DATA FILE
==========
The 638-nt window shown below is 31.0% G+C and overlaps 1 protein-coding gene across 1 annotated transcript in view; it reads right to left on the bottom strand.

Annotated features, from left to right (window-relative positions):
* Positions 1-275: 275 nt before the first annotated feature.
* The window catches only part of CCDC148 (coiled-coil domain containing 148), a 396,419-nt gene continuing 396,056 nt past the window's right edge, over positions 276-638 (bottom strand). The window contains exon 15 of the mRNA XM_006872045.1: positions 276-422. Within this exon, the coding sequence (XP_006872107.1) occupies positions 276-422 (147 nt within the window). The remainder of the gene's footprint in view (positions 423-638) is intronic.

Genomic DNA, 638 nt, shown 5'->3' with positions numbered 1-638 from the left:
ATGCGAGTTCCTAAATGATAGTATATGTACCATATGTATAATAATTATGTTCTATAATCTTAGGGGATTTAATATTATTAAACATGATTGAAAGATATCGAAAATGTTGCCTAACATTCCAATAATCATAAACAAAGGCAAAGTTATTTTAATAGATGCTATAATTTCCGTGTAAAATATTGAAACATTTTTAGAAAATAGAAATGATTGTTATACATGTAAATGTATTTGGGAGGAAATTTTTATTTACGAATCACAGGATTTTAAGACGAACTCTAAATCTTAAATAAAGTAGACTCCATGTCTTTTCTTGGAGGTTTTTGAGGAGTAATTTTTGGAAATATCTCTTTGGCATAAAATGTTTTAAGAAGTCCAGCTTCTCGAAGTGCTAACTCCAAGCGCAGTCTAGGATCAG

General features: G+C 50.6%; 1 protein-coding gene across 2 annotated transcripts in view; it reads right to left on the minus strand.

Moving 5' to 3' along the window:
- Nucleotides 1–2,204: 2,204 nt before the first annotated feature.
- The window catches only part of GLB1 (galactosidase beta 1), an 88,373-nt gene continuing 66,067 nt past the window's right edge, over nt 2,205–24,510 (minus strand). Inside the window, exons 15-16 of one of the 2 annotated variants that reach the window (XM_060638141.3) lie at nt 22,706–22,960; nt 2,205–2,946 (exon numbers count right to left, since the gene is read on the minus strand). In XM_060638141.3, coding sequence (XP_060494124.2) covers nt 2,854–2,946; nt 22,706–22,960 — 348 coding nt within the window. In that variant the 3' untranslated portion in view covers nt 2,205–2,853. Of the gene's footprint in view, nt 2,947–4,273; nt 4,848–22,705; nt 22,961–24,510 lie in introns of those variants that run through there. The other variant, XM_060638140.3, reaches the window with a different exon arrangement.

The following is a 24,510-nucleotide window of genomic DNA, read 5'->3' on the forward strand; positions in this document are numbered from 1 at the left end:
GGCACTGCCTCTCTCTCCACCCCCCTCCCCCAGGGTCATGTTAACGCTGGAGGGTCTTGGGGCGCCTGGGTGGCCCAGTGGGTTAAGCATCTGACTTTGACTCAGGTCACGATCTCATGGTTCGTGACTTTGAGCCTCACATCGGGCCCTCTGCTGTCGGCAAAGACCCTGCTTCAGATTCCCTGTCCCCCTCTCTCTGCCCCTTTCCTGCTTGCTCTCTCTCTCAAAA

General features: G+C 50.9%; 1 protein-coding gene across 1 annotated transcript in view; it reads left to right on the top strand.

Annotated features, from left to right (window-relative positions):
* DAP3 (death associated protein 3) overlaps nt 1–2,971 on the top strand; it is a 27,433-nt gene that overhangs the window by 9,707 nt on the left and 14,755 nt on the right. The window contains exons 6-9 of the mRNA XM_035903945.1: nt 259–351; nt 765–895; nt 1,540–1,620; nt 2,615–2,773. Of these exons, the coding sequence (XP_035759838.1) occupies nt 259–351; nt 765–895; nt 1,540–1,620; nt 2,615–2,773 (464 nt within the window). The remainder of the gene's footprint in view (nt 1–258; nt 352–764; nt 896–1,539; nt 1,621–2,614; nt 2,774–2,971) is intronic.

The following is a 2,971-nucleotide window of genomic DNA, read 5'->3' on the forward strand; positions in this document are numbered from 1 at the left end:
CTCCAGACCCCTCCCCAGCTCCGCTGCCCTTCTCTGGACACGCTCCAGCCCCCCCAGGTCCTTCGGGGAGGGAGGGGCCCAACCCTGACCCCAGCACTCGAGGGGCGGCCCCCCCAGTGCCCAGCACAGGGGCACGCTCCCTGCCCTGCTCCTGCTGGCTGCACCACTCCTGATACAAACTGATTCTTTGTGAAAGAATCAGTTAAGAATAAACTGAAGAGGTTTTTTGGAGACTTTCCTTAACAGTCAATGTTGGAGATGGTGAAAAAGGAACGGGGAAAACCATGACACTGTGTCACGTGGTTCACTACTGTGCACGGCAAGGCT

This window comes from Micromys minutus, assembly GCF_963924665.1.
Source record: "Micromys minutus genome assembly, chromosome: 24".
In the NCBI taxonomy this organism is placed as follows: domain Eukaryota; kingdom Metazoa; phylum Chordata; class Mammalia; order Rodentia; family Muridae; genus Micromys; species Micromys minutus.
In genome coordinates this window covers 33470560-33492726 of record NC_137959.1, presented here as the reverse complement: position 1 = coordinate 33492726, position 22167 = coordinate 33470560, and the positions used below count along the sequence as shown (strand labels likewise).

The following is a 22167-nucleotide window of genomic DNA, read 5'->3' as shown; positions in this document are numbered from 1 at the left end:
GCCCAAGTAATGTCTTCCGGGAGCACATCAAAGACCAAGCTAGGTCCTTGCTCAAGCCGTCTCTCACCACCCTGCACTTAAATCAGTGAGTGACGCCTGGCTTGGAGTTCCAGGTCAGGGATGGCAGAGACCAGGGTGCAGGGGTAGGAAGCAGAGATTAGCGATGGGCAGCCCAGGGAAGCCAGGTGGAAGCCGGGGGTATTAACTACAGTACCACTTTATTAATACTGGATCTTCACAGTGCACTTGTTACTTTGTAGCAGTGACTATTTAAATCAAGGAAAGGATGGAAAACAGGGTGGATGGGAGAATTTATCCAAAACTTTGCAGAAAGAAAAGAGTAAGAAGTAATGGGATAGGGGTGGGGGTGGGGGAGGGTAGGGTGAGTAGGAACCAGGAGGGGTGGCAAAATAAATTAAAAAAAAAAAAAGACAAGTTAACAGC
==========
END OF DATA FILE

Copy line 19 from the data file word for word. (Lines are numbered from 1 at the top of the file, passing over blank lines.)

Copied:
Source record: "Micromys minutus genome assembly, chromosome: 24".